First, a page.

The key to most well-paying jobs? A college degree.
For those who do not have the funds or access to a public or private four-year university, community colleges provide an educational alternative. However, while 40 percent of the country’s undergrads choose the community college route, their odds of walking away with a degree is low. In fact, only a third of of them will graduate.
By watching the video above, you’ll learn that a major reason why many students drop out is because they are enrolled in remedial courses which can suck away their time, money and drive. Unfortunately, this prompts many students to quit. (Case in point: Only 28 percent of students who take remedial classes will graduate within 8.5 years.) For those who are trying to climb out of poverty and into the middle class, dropping out of school is a heavy price to pay — those with associates degrees earn about $10,000 more annually than a college dropout.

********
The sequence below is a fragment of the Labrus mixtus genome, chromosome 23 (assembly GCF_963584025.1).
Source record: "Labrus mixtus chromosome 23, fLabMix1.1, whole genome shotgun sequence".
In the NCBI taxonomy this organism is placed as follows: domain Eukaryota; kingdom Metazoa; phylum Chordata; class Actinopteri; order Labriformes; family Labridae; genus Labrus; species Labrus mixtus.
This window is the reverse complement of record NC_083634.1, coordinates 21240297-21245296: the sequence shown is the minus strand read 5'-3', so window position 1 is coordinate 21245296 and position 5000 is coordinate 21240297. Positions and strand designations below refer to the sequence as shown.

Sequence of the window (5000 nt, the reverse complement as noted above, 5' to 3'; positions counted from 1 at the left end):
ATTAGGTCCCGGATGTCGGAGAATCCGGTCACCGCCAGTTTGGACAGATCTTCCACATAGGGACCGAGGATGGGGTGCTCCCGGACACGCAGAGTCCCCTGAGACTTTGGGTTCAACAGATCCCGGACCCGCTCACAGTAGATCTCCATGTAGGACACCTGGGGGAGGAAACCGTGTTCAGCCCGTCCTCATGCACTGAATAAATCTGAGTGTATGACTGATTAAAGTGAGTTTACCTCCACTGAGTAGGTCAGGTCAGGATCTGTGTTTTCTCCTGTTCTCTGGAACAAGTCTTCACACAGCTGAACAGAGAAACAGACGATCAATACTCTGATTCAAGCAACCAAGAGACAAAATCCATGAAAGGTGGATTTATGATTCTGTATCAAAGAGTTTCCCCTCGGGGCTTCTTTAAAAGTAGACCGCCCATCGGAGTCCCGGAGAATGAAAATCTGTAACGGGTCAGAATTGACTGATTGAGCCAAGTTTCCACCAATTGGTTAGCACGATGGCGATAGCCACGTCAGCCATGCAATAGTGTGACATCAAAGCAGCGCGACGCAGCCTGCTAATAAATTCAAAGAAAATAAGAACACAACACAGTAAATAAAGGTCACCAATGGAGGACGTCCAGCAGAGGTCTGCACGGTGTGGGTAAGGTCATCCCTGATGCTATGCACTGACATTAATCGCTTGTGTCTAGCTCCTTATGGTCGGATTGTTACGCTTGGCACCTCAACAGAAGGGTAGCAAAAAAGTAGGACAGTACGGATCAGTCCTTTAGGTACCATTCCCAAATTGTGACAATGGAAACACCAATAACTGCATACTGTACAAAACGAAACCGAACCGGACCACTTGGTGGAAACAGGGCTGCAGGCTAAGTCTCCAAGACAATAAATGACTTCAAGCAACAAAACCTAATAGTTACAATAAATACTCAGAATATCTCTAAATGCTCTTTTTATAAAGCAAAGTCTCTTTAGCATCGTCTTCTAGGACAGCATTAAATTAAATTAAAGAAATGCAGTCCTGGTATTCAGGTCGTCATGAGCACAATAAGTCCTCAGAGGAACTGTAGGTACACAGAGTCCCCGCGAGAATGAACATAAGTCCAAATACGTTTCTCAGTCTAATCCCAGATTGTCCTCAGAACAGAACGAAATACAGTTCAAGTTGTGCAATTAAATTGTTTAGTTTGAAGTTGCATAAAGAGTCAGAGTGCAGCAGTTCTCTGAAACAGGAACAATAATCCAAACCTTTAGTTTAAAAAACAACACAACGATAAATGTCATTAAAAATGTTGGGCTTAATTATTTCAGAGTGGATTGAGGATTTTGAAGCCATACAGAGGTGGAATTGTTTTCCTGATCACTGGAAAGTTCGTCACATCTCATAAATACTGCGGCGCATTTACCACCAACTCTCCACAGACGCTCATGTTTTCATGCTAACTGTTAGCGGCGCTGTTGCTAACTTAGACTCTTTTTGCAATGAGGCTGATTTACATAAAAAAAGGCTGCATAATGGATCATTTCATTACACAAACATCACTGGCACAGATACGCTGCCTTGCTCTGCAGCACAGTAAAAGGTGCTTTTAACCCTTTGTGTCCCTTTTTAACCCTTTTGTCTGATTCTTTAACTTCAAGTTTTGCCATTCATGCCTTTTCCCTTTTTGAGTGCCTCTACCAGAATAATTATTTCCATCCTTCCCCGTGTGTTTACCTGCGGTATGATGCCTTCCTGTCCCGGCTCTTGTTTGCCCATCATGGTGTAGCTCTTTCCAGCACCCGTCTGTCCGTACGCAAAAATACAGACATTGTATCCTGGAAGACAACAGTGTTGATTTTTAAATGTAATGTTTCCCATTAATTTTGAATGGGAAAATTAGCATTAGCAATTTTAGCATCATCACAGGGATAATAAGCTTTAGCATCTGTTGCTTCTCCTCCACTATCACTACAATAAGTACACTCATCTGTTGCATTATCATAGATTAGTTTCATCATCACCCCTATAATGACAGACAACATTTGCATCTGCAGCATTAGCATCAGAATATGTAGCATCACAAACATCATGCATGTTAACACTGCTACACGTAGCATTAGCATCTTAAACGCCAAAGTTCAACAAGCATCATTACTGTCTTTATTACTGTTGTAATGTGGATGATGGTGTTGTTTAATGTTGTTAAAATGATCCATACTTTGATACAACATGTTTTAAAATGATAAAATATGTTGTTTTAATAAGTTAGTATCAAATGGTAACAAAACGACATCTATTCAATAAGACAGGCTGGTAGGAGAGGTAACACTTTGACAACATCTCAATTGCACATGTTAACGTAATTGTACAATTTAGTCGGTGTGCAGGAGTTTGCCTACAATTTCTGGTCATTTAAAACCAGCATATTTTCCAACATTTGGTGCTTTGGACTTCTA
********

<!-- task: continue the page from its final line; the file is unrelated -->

Now, in a first-of-its-kind effort to stop the community college dropout rate, the Robin Hood foundation is awarding $5 million to anyone who can figure out a workable solution. The Robin Hood College Success Prize is a competition that’s looking for scalable technological solutions such as mobile, computer and web-based apps that will help community college students stay on track and graduate within two to three years. “Let’s go to the brightest minds in the country and invent new ways to get students through to graduation,” Michael Weinstein, the chief program officer for Robin Hood, told Fast Company.
Those interested have until summer to apply. The organization will then select up to 20 semi-finalists who will then receive additional financial and behavioral design support to work out any kinks. Three finalists will then get to see their idea tested over a course of three years on a group of 2,000 City University of New York students. The grand prize winner will be announced in October.
Learn more about the program and download an application for the competition here.